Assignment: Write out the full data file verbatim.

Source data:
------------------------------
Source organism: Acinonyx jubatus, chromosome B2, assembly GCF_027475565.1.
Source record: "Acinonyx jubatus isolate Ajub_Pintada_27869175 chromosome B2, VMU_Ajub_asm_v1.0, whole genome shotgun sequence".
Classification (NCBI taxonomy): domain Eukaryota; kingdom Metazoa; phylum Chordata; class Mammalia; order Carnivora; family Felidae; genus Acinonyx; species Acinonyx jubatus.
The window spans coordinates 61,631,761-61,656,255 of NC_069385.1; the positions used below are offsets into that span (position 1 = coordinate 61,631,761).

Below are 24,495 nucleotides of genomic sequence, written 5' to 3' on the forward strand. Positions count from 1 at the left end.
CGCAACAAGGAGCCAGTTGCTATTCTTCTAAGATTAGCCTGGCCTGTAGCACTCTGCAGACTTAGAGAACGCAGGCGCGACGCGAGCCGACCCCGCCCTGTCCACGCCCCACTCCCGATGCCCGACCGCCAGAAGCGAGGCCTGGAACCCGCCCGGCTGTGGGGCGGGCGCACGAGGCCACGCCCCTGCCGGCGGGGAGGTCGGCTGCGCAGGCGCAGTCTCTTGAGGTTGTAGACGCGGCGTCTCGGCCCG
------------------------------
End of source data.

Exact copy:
Source organism: Acinonyx jubatus, chromosome B2, assembly GCF_027475565.1.
Source record: "Acinonyx jubatus isolate Ajub_Pintada_27869175 chromosome B2, VMU_Ajub_asm_v1.0, whole genome shotgun sequence".
Classification (NCBI taxonomy): domain Eukaryota; kingdom Metazoa; phylum Chordata; class Mammalia; order Carnivora; family Felidae; genus Acinonyx; species Acinonyx jubatus.
The window spans coordinates 61,631,761-61,656,255 of NC_069385.1; the positions used below are offsets into that span (position 1 = coordinate 61,631,761).

Below are 24,495 nucleotides of genomic sequence, written 5' to 3' on the forward strand. Positions count from 1 at the left end.
CGCAACAAGGAGCCAGTTGCTATTCTTCTAAGATTAGCCTGGCCTGTAGCACTCTGCAGACTTAGAGAACGCAGGCGCGACGCGAGCCGACCCCGCCCTGTCCACGCCCCACTCCCGATGCCCGACCGCCAGAAGCGAGGCCTGGAACCCGCCCGGCTGTGGGGCGGGCGCACGAGGCCACGCCCCTGCCGGCGGGGAGGTCGGCTGCGCAGGCGCAGTCTCTTGAGGTTGTAGACGCGGCGTCTCGGCCCG